The giver provides instructions to the control engine 456 through the user interface 452 to send a gift card to the recipient. The giver can provide partial information to the control engine 456 to identify the recipient, such as an email address, username or a first name, last name, and mailing address. The control engine 456 and the user interface 452 can provide the giver a way to select which types of information to provide. As the giver enters information, the control engine 456 and the user interface 452 can also provide feedback to the giver regarding the entered information. For example, if the giver enters a mailing address, the control engine 456 can look up the mailing address in the Amazon customer database and determine that three separate user accounts list the same mailing address. Thus, the control engine 456 can indicate to the giver that it needs additional information to disambiguate which of the three separate user accounts is desired and optionally prompt the giver to provide a specific type of information to disambiguate between the three separate user accounts. When the giver has entered sufficient information to identify the recipient, the control engine 456 can display, via the user interface 452, a confirmation of the identified recipient so that the giver is sure that the correct person has been identified. This confirmation can include any information, such as text, images, a purchase history, video, audio, personal metadata, a list of friends, and so forth, pulled from the recipient's Amazon account or other information available publicly or via other channels, such as a social network via an API call.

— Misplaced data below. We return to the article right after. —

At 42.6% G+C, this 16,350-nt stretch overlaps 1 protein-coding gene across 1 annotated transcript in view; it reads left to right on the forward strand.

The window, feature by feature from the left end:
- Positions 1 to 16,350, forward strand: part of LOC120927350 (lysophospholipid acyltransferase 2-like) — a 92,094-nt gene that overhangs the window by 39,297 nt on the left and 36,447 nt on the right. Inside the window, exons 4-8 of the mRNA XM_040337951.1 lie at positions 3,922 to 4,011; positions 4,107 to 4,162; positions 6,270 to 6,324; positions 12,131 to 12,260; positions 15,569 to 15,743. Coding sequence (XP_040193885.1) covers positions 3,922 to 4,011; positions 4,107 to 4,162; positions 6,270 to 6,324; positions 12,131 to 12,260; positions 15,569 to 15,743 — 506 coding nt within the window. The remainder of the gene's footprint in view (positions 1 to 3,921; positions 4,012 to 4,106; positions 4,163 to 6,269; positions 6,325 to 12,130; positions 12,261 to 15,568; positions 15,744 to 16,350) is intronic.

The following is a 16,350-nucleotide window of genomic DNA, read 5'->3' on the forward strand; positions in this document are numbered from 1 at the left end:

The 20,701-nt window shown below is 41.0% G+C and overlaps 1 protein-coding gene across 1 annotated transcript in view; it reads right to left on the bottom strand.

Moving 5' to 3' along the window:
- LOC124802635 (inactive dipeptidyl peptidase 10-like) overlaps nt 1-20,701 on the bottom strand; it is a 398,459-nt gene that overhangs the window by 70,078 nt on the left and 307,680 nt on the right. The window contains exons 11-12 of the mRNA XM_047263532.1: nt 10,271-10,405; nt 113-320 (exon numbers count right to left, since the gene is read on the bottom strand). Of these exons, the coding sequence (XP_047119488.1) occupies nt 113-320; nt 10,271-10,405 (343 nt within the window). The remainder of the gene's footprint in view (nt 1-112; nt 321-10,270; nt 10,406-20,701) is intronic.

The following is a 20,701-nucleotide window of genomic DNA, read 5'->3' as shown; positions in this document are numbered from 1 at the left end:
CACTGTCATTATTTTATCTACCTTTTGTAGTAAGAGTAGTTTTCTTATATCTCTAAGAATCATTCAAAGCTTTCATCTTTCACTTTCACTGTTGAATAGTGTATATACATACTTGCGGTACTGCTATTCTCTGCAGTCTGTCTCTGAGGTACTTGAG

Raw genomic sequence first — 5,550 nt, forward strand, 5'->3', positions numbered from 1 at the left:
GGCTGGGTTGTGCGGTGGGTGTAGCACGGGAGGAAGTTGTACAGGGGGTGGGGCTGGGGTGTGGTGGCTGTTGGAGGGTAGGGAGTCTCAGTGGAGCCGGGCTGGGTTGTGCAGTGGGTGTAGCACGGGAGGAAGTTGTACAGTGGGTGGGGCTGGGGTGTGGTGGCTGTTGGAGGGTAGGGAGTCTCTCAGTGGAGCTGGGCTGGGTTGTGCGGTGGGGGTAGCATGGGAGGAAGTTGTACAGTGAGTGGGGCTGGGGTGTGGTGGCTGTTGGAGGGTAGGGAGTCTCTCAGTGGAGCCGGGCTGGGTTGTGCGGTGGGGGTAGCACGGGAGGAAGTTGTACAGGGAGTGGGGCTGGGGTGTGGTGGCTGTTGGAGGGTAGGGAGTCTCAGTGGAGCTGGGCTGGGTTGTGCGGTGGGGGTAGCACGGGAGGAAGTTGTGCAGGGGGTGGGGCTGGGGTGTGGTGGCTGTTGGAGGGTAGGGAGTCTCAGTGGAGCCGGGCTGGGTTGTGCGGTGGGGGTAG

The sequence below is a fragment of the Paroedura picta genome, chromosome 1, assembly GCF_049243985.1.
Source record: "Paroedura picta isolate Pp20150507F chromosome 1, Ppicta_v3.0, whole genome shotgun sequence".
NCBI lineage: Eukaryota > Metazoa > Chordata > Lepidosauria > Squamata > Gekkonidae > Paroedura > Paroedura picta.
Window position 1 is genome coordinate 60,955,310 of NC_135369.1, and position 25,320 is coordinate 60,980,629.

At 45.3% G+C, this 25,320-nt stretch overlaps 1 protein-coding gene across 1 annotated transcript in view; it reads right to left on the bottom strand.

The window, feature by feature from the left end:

When the giver has identified a recipient with the control engine 456, the giver also indicates an amount of money to give as a gift card and, optionally, any restrictions, conditions, or limitations on the gift card. The amount can be fixed or dynamic. For example, as discussed above, the amount can be $50 to any item on Amazon.com. Alternatively, the amount can be a gift card including a restriction to a purchase of any HP inkjet printer from Amazon.com, up to a maximum of $200. The actual gift card amount is not determined until the recipient makes a purchase of the indicated item.